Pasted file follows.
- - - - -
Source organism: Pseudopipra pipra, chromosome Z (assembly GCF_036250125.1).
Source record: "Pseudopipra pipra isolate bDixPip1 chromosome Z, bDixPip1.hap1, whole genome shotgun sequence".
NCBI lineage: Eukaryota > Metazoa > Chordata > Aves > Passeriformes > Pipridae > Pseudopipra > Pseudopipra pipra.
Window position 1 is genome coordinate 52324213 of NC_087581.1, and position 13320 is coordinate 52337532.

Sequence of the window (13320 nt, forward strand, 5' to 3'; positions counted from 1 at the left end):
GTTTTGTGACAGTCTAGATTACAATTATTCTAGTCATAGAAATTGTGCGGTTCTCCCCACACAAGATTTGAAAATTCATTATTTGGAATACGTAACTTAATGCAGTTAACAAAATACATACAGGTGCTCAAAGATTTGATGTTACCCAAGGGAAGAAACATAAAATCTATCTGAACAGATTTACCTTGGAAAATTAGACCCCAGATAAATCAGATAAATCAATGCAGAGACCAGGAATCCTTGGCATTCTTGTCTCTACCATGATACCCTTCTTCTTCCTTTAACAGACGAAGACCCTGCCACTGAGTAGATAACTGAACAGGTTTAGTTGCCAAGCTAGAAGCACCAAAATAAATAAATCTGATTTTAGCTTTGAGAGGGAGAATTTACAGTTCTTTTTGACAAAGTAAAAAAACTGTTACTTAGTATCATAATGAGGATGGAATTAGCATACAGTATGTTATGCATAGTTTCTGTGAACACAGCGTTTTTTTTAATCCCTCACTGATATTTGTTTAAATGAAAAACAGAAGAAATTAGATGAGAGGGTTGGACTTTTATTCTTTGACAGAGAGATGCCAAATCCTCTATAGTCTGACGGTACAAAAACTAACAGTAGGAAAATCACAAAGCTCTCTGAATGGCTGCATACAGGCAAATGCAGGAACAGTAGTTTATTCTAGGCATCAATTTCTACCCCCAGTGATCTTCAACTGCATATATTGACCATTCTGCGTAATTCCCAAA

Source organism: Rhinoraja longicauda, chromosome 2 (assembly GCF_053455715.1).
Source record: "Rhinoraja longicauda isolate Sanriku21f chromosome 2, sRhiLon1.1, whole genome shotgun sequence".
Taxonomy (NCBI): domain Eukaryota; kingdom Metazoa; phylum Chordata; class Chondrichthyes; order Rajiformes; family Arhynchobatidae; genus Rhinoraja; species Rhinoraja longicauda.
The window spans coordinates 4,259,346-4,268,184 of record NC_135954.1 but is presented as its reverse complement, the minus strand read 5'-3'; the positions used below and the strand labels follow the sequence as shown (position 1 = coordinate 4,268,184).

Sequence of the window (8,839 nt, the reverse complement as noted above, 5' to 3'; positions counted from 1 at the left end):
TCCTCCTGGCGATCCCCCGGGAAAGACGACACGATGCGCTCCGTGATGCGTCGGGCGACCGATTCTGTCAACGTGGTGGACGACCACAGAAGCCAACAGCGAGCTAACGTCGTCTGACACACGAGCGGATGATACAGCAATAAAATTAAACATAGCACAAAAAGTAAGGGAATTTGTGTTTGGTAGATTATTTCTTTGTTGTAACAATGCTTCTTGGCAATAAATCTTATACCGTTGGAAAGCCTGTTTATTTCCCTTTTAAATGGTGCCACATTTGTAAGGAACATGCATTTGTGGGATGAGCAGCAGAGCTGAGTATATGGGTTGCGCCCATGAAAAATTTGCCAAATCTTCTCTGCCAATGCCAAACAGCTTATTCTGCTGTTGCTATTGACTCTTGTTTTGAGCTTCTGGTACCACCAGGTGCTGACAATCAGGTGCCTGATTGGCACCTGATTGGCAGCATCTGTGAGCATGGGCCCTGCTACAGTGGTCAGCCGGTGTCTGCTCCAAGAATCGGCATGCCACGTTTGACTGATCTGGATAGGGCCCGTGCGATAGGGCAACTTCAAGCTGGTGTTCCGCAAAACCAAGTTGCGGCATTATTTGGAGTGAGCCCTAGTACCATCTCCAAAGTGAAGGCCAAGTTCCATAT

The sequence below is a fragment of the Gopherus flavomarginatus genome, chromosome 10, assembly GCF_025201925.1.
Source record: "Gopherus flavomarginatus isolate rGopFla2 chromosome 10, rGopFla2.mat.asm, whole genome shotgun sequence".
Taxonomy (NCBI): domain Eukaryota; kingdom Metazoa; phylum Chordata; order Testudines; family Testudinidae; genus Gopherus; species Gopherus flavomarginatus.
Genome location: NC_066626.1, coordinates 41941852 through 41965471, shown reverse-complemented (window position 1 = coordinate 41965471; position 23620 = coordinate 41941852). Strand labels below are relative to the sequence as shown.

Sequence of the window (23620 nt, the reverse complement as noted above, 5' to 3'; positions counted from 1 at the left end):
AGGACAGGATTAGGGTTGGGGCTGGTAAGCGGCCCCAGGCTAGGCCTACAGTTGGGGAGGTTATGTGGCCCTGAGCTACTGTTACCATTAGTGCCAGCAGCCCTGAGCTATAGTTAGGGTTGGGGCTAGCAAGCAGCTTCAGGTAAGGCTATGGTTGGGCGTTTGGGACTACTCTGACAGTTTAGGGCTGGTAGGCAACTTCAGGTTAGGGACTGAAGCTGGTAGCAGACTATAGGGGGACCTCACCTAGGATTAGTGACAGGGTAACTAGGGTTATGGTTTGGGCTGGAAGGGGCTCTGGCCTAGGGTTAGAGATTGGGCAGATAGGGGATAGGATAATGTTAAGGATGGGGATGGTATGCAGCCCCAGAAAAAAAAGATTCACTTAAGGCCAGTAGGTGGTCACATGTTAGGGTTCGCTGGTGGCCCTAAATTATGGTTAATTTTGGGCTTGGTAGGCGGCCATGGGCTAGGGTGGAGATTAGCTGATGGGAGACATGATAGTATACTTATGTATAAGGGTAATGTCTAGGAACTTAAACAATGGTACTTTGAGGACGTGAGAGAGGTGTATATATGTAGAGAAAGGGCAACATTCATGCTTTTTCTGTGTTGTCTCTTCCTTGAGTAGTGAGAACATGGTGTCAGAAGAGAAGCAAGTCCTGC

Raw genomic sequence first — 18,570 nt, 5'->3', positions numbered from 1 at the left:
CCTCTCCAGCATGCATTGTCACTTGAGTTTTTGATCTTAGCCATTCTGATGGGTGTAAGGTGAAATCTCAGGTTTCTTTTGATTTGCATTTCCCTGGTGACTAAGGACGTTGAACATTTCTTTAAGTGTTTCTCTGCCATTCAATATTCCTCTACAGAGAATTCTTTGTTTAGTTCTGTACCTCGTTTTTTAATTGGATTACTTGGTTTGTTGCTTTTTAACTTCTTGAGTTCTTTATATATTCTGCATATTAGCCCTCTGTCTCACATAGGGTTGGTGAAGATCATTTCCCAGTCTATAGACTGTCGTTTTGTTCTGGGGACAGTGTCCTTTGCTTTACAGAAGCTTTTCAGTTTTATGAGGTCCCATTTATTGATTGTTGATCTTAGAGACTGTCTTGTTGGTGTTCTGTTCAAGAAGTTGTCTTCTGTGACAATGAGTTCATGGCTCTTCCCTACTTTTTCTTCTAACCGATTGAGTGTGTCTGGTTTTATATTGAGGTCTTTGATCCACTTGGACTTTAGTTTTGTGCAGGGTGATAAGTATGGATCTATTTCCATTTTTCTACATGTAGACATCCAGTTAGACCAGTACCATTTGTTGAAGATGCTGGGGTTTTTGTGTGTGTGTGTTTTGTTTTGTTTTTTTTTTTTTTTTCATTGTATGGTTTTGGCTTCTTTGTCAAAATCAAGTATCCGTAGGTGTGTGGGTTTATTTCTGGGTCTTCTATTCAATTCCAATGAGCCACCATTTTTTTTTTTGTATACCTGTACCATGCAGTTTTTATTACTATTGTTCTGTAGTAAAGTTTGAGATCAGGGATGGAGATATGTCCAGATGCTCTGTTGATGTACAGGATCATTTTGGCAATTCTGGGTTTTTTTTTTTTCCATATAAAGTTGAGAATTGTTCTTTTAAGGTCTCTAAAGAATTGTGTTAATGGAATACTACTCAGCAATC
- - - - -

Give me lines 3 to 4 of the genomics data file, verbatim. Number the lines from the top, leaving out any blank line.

NCBI lineage: Eukaryota > Metazoa > Chordata > Aves > Passeriformes > Pipridae > Pseudopipra > Pseudopipra pipra.
Window position 1 is genome coordinate 52324213 of NC_087581.1, and position 13320 is coordinate 52337532.